Published at October 17, 2023
Since Brexit, and the fact that non-EU citizens are unable to stay in the Schengen area for more than 90 days in any 180-day period, we have seen a massive increase in the number of Brits applying for residency in Spain. The main routes being through the Non-Lucrative Visa, Golden Visa, or the new Digital Nomad Visa that was released this year.
Depending on where the applicant is located at the time of application, there are two ways to apply for these forms of residency:
- Outside of Spain, through a Spanish Consulate or Embassy in the home country region.
- From Spain, (if you are in the country legally), using a legal representative, who will apply on the applicant’s behalf through the Spanish Large Companies and Strategic Collectives Unit (UGE-CE) online portal.
If the visa is obtained through a Spanish consulate it is valid for a period of 1 year, after which it can then be renewed in blocks of 2 years; however, if applied for through the UGE-CE portal in Spain, the visa will be valid for a period of 3 years, before being renewed for a further 2 years.
Family members such as spouses or partners, and dependent relatives and children can either apply jointly at the same time as the main applicant, or at a later stage.
The Digital Nomad Visa
In March 2023 the Spanish government unveiled the opportunity for non-EU digital nomads, or teleworkers, to apply for residency to work and live anywhere in Spain, whilst working remotely for a foreign company not located in the country. A ‘digital nomad’ or a ‘teleworker’ is a person who carries out a professional/working activity exclusively via telematic means.
Where the applicant is undertaking working activity as an employee, they may only work for companies located outside of Spain. Where they are undertaking professional activity as a self-employed person, they may work for a company located in Spain, provided that the amount of work does not exceed 20% of the total professional activity.
The Golden Visa
The Golden Visa is applicable to all non-EU citizens who make a significant capital investment in Spain the following areas:
- Financial assets, making an initial investment of a value equal to or greater than: Two million euros in Spanish public debt securities; or one million euros in shares or equity investments in Spanish capital companies with a real and continuous business activity.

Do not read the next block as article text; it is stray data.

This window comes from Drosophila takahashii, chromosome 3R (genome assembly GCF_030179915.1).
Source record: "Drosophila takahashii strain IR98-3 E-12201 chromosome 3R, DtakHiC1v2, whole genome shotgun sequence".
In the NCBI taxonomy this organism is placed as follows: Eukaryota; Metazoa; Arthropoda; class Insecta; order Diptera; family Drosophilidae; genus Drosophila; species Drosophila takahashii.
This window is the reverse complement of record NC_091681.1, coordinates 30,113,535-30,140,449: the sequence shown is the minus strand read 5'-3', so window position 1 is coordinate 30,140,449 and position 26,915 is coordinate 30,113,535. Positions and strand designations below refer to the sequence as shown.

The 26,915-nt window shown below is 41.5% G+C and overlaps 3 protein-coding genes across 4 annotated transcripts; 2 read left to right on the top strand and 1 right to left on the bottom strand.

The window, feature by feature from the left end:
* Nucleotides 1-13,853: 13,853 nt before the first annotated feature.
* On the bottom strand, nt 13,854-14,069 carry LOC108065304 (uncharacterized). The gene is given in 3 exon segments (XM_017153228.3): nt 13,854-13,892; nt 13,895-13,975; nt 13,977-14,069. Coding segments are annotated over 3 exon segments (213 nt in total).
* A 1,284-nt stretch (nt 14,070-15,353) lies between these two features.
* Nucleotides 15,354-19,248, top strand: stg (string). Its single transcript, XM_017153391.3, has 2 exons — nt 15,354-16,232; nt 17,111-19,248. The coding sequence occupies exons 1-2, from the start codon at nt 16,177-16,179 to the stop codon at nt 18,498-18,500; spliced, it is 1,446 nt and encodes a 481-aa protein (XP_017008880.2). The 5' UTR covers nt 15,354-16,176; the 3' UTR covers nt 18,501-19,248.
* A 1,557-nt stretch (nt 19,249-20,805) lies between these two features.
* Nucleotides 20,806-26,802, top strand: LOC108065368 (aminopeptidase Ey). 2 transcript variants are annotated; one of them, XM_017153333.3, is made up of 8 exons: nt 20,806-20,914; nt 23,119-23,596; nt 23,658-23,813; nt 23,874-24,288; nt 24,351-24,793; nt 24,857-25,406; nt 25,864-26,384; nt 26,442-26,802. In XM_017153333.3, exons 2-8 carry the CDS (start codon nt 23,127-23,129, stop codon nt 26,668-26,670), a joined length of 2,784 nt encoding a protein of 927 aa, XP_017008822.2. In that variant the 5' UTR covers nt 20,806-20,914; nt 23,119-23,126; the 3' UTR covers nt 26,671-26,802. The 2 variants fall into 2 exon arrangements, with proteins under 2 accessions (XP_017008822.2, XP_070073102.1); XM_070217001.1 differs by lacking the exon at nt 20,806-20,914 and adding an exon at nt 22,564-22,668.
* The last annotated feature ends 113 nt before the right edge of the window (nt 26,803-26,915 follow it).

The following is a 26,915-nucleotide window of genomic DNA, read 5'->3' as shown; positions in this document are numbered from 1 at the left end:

- One million euros in investment funds, closed-end investment funds or venture capital funds that are incorporated in Spain, and included within the scope of Law 35/2003 or 22/2014.
- One million euros in bank deposits in Spanish financial institutions.
- The acquisition of real estate with an investment value of 500,000 euros or more per applicant (not including mortgages loans or taxes).
The Non-Lucrative Visa
The non-lucrative visa is a great option for those non-EU citizens who do not work, i.e., pensioners, as it is prohibited to engage in any work or professional activity whilst on this visa.
Although some might see this visa as a loophole to get past staying in the Schengen area longer than 90-days, it is not designed that way and there are commitments that must be met. For instance, it is a requirement that Spain becomes your country of main residency; meaning, you must reside in Spain for more than 6 months of the year (ideally the full year), therefore becoming a tax resident of the country. Furthermore, you will need to convert your driving license to a Spanish one 6 months after receiving residency to be able to drive legally.
Each visa has its own detailed list of compulsory documentation needed for successful application, however mutual prerequisites include the need to prove sufficient financial means based on certain percentages in line with Spain’s minimum wage indicator (IPREM), as well as holding private medical insurance contracted with an insurance entity authorised to operate in Spain.
To learn more, please contact our visa expert, Alexandra FitzRoy-Stone on 951 749 591.
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